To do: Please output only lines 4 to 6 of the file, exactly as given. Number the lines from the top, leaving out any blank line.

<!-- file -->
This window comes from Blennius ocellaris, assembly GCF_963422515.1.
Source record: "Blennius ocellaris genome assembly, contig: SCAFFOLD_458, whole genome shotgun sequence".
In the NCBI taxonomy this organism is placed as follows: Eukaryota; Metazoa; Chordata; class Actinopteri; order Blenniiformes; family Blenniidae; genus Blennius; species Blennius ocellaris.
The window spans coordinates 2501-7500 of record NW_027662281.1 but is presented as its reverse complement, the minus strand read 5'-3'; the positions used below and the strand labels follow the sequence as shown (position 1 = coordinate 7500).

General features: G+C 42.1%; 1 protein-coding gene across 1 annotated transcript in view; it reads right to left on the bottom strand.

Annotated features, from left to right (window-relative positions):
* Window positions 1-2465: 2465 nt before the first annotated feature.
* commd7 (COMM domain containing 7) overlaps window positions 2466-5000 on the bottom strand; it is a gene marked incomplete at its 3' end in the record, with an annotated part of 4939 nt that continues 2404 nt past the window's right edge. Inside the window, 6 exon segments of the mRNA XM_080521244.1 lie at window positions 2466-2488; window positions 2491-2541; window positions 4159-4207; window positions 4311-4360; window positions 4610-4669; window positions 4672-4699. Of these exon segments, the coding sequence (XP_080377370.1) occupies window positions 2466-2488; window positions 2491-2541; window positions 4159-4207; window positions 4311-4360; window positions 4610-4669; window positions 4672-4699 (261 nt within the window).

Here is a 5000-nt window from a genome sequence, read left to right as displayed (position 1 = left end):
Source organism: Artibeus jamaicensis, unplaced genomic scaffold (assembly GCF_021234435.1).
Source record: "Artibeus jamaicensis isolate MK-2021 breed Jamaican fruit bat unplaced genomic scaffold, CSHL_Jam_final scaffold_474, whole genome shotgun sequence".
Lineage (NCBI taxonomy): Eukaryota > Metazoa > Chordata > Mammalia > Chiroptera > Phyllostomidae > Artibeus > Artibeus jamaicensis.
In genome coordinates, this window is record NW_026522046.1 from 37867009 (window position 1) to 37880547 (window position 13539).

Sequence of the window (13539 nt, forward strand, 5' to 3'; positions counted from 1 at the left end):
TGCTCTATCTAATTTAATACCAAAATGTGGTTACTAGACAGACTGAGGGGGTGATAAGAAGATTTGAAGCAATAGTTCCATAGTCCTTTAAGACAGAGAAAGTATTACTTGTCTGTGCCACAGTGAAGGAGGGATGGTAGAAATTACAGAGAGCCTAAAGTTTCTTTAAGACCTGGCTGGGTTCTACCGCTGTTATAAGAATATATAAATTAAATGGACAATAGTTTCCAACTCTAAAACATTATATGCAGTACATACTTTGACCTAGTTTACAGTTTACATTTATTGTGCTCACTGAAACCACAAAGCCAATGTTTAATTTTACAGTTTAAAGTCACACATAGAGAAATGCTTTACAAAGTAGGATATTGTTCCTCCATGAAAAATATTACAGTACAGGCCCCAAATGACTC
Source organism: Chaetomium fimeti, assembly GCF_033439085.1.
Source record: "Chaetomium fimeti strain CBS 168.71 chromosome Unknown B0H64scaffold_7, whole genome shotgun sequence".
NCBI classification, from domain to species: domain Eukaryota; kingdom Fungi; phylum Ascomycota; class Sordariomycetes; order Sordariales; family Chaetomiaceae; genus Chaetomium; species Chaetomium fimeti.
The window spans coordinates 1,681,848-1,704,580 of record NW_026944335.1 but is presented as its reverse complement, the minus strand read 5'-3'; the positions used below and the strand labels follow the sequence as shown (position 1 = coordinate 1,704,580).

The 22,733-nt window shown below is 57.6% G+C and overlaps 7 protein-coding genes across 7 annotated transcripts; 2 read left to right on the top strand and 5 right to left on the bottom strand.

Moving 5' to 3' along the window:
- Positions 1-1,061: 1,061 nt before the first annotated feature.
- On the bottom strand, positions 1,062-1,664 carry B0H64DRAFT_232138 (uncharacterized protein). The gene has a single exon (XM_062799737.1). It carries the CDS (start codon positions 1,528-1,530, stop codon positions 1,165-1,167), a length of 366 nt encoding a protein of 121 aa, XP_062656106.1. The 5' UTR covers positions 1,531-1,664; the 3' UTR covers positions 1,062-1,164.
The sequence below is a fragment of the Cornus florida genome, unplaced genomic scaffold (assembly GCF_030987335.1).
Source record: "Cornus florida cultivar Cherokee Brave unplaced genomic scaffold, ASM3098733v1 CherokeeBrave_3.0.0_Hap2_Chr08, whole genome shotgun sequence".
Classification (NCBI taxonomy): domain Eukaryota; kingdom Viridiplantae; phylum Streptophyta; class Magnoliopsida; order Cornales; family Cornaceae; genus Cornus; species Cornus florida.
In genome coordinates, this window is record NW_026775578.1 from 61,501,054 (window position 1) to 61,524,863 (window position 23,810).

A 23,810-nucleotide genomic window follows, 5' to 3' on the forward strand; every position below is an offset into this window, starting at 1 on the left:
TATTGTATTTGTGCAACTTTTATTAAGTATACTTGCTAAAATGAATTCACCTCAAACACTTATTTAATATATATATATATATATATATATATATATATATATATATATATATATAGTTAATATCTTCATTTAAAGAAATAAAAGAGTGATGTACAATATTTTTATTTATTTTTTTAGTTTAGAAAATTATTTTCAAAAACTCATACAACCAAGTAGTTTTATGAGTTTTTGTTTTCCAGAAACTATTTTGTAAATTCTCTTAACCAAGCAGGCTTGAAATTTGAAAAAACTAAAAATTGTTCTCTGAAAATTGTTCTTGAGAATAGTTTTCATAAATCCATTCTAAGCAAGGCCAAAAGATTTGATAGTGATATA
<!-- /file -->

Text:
The window spans coordinates 2501-7500 of record NW_027662281.1 but is presented as its reverse complement, the minus strand read 5'-3'; the positions used below and the strand labels follow the sequence as shown (position 1 = coordinate 7500).

General features: G+C 42.1%; 1 protein-coding gene across 1 annotated transcript in view; it reads right to left on the bottom strand.

Annotated features, from left to right (window-relative positions):